MOSAIC program helps newcomer students in New Westminster

Settlement workers are making a huge difference in the lives of newcomers to Canada – and local schools.

MOSAIC, a registered charity that’s been serving immigrant, newcomer and refugee communities in Greater Vancouver for four decades, has been partnering with the New Westminster School District on the Settlement Workers in Schools (SWIS) program. The program strives to help newcomer students and their families adapt to Canadian life and education during their initial years in Canada.

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“Last year we served over 520 clients, with four staff alone,” said Ghada Tallia, manager of MOSAIC’s Settlement Workers in Schools Program. “We help all the 12 schools that are in New West. We manage all their clients in our program.”

Settlement workers help students and their families adjust to education in Canada and assist them in integrating into the community, which helps new families feel welcome and fully engaged within their new community.

“What my program does is we assist newcomer students and their families adapt to life in Canada through one-on-one consultation. We do workshops for children, parents and grandparents. We support groups for youth and parents. We do mentoring for youth and parents. We do some field trips,” Tallia said. “We have a lot of volunteer opportunities for people who want to go out there and learn. We do life skills and leadership training for youths.”

Now in its fourth year, the Settlement Workers in Schools program will continue for another three years.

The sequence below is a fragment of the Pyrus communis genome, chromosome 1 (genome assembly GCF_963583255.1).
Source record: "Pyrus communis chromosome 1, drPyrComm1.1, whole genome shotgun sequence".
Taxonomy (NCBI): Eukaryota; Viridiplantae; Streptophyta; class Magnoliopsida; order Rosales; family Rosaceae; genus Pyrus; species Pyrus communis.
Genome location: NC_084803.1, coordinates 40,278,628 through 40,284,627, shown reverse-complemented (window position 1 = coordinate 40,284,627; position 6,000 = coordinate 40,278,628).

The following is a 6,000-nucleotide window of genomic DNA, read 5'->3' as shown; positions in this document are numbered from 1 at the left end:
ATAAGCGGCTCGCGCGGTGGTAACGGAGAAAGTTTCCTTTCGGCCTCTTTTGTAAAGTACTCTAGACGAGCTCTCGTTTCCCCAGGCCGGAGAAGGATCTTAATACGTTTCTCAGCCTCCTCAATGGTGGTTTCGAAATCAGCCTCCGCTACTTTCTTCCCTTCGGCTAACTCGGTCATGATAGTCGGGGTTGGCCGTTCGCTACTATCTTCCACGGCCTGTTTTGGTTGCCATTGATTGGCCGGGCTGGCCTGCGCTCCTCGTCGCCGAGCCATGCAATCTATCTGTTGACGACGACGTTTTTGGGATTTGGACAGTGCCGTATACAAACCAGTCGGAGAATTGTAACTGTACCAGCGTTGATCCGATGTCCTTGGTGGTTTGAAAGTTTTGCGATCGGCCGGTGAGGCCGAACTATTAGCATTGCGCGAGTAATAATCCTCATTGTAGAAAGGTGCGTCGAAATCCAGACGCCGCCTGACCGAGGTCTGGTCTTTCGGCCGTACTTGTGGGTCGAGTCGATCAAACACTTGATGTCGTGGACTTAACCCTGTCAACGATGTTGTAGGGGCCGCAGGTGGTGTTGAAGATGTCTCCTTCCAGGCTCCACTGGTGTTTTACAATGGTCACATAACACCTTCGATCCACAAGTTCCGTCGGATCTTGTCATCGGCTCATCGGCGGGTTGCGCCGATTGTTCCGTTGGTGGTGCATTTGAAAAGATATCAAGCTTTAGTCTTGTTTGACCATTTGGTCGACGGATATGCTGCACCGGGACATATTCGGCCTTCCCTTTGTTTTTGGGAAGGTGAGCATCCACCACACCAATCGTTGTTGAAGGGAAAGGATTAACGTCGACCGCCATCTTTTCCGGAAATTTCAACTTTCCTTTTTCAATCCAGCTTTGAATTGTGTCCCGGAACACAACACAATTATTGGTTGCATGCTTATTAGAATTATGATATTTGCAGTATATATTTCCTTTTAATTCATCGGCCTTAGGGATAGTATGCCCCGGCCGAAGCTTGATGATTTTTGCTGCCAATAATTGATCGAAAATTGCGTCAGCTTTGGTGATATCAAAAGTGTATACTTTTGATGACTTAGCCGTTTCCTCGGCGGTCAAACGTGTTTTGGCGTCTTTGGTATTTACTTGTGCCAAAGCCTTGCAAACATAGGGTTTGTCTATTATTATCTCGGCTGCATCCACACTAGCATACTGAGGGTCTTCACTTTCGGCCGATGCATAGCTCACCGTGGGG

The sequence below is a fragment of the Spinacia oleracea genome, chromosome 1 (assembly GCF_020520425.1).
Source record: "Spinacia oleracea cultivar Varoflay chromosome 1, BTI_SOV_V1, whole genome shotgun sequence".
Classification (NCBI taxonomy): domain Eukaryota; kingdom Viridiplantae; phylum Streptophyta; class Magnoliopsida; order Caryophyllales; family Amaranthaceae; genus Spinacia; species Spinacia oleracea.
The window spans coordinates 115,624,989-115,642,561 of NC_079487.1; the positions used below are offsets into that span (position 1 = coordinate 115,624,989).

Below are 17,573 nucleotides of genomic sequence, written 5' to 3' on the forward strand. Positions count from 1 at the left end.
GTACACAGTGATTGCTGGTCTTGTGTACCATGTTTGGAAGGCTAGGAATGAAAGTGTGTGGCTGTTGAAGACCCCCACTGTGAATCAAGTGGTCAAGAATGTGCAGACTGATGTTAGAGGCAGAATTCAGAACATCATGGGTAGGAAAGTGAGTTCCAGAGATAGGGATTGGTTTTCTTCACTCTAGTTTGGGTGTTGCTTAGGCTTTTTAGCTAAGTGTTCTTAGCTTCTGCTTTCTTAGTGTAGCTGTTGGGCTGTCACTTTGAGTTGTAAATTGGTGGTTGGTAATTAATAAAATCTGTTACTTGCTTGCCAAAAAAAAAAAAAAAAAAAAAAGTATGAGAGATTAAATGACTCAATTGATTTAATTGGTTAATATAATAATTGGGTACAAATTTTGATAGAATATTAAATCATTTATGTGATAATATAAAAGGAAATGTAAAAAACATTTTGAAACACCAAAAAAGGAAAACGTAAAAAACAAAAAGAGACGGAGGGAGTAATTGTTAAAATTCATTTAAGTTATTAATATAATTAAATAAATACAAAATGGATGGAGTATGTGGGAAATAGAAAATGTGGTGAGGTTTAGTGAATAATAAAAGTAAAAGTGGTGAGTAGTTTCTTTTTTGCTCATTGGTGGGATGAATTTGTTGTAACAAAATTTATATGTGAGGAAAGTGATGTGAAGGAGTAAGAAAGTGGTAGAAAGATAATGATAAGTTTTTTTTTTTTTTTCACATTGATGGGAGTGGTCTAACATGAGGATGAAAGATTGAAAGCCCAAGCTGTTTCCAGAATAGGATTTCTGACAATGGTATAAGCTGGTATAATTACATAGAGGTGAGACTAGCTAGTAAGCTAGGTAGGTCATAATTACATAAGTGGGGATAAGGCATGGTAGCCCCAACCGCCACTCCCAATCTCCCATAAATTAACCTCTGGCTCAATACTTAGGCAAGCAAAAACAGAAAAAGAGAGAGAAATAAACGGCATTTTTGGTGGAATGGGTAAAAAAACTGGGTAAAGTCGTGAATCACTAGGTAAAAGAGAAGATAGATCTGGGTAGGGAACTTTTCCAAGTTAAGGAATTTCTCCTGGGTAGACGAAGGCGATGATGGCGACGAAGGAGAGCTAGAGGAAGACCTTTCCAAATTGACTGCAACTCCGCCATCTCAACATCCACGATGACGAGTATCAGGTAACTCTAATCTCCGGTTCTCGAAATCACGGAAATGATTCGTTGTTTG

“We are kind of the liaison between the parents, the students and the teachers,” Tallia said. “We kind of facilitate things because sometimes it’s difficult for the teachers to understand the situation with the kids, especially with the language barrier. That becomes a big issue.”

Settlement workers speak a variety of languages, but can also borrow staff from MOSAIC’s language centre if  interpreters are needed to help with students who speak other languages.

“The schools have given us great feedback and said it has made a huge difference with the relationship they have with the parents,” Tallia said. “The students have done much better now that they have been able to communicate with the parents.”

Along with MOSAIC staff, volunteers also help newcomers adjust to life in Canada in  a wide variety of ways, including facilitating English conversation circles, teaching different programs, providing informal language support, supporting MOSAIC’s many events and more. They work with seniors, families, women and job seekers and others in classrooms, offices and workshops.

“We have tons of volunteers,” Tallia said. “Under our volunteer program they have to go and do a criminal record check. They register there and tell us what they like. We have about 35 offices – different programs. Whatever their passion is, we look at what we have open.”

For more about MOSAIC’s programs for newcomers or to volunteer, contact www.mosaicbc.org.

 

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